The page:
One particularly difficult class, of 18 students, went through two instructors — after the first instructor's marching and calisthenics failed, the school brought in their most respected professor, who tried to make the young men do potato races and various kids' games to keep them active. The students complained that they were starting to hate athletics in general. At faculty meetings, the group was labeled as hopeless. James Naismith disagreed.

He said at one meeting: "The trouble is not with the men but with the system that we are using. The kind of work for this particular class should be of a recreational nature, something that would appeal to their play instincts." In response, the head of the faculty assigned the class to Naismith.

Naismith was already teaching canoeing, wrestling, swimming, boxing, psychology, and Bible study. He tried to get out of this new assignment, but to no avail. Naismith tried modifying football to play it indoors, but had to eliminate tackling because there wasn't enough space, so no one liked it anymore. He tried a modified version of soccer, but the students were required to wear soft-soled shoes inside, and no matter how many times Naismith warned them to kick the ball softly, they kept forgetting and injuring their feet — plus they broke several windows.

He tried lacrosse, but almost everyone ended up with serious injuries to their hands or faces. Naismith was desperate to come up with something before his two-week report to the faculty.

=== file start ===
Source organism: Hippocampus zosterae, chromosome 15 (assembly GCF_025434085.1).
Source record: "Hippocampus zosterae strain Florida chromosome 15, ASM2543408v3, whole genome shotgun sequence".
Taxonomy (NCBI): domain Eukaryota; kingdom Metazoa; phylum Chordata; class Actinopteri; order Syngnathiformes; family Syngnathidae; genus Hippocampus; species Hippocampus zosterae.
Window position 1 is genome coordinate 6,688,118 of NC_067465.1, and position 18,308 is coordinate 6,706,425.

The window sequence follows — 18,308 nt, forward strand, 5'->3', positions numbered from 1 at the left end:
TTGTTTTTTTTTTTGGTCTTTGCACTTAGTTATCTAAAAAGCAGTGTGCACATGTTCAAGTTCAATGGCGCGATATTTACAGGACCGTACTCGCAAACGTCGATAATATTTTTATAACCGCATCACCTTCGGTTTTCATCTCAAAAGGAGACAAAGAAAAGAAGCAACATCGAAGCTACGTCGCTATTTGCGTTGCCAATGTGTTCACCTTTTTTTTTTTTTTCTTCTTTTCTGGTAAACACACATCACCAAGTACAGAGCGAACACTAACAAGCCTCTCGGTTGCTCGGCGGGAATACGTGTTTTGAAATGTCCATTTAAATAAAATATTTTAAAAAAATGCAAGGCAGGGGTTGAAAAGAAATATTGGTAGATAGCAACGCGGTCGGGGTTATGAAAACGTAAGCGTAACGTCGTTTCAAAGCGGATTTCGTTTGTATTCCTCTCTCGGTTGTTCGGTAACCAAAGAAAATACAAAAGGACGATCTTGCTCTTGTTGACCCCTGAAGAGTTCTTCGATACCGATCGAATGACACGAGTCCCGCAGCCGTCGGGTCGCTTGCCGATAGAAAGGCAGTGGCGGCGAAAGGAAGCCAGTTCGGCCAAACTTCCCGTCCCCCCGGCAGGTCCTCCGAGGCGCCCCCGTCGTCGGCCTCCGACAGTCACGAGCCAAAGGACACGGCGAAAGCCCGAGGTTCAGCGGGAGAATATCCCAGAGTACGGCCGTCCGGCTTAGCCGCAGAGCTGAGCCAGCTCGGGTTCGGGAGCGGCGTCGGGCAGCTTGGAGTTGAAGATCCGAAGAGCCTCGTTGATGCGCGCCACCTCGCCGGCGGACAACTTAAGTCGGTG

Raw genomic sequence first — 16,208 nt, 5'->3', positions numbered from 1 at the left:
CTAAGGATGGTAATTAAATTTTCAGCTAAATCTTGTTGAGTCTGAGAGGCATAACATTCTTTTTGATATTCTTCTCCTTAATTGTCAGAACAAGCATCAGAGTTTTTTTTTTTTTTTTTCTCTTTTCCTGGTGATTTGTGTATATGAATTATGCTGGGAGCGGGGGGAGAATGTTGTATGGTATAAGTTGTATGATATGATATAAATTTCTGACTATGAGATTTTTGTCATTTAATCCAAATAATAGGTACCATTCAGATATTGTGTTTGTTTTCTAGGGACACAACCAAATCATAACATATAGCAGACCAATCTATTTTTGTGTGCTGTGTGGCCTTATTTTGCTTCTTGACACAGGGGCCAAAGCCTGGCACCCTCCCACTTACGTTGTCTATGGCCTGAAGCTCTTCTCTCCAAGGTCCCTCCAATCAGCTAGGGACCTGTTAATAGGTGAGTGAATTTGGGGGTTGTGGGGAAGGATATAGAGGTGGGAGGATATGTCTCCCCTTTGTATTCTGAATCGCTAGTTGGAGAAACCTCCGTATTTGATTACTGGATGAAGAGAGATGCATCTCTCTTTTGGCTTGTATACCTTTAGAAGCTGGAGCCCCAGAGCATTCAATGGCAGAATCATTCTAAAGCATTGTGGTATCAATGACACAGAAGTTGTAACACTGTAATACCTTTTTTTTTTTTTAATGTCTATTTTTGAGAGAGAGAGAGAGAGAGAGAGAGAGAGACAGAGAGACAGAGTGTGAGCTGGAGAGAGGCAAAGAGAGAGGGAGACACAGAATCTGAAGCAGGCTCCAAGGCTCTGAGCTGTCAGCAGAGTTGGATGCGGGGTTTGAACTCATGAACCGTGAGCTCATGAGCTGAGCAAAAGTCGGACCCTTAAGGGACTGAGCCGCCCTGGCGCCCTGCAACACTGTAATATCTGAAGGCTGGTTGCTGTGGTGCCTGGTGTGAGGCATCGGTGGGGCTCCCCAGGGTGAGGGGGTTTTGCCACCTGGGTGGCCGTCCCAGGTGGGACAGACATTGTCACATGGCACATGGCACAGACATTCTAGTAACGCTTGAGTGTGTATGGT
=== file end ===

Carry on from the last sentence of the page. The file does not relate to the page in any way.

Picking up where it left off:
He said: "It was worse than losing a game. All the stubbornness of my Scotch ancestry was aroused, all my pride of achievement urged me on; I would not go back and admit that I had failed."

The night before his two-week review, he sat in his office above the locker room and considered the theory of games, determined to come up with something new. He wanted a game with simple rules and a lightweight ball so anyone could throw it or catch it without much practice. He chose a large ball because small-balled games like baseball and lacrosse needed additional equipment.

By the end of the night, he had a framework, and the next morning before class, he wrote a list of 13 rules for the game. He grabbed a soccer ball and asked the janitor for boxes to use as goals. The janitor didn't have boxes but he had peach baskets in the storeroom, so Naismith nailed those on the walls.

The game was such a success that his students didn't want to quit playing at the end of class time. Soon everyone wanted to play, not just the troublemakers in Naismith's class.

In a couple of weeks, spectators were packing into the gym to watch, including a group of female teachers from a nearby school, who soon put together the first women's team.

One of Naismith's students suggested that they name the game "Naismith ball," but Naismith refused. So the student proposed "basket ball," which was written as two words until the 1920s. Naismith introduced basketball to his students on December 21st, 1891.

A few weeks later, on this day in 1892, the first official game was played at the YMCA in Albany, New York — it was the first time it had been played outside of the Training School where it was invented.

With thanks to The Writer’s Almanac, January 20, 2014.

Back

Membership is just the beginning of belonging

join online today

Join »